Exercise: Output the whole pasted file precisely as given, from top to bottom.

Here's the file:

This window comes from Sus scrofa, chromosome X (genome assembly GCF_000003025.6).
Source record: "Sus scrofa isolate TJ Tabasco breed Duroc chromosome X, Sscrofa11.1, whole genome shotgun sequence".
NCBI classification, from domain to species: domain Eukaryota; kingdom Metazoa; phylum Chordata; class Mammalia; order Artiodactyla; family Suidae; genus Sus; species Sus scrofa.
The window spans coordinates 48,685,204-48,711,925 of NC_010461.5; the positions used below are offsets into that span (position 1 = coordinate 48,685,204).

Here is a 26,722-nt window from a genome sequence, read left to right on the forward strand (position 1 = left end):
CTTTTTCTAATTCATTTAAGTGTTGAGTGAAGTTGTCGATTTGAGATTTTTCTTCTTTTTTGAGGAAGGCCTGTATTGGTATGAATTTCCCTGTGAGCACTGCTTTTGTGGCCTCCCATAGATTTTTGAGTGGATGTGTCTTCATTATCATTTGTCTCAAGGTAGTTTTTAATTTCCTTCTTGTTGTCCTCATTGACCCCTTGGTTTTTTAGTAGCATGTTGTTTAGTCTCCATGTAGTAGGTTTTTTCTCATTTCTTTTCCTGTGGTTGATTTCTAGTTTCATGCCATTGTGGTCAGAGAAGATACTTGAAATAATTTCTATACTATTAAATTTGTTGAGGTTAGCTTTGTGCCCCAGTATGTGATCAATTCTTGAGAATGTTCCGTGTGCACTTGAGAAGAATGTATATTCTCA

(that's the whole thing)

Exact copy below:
This window comes from Sus scrofa, chromosome X (genome assembly GCF_000003025.6).
Source record: "Sus scrofa isolate TJ Tabasco breed Duroc chromosome X, Sscrofa11.1, whole genome shotgun sequence".
NCBI classification, from domain to species: domain Eukaryota; kingdom Metazoa; phylum Chordata; class Mammalia; order Artiodactyla; family Suidae; genus Sus; species Sus scrofa.
The window spans coordinates 48,685,204-48,711,925 of NC_010461.5; the positions used below are offsets into that span (position 1 = coordinate 48,685,204).

Here is a 26,722-nt window from a genome sequence, read left to right on the forward strand (position 1 = left end):
CTTTTTCTAATTCATTTAAGTGTTGAGTGAAGTTGTCGATTTGAGATTTTTCTTCTTTTTTGAGGAAGGCCTGTATTGGTATGAATTTCCCTGTGAGCACTGCTTTTGTGGCCTCCCATAGATTTTTGAGTGGATGTGTCTTCATTATCATTTGTCTCAAGGTAGTTTTTAATTTCCTTCTTGTTGTCCTCATTGACCCCTTGGTTTTTTAGTAGCATGTTGTTTAGTCTCCATGTAGTAGGTTTTTTCTCATTTCTTTTCCTGTGGTTGATTTCTAGTTTCATGCCATTGTGGTCAGAGAAGATACTTGAAATAATTTCTATACTATTAAATTTGTTGAGGTTAGCTTTGTGCCCCAGTATGTGATCAATTCTTGAGAATGTTCCGTGTGCACTTGAGAAGAATGTATATTCTCA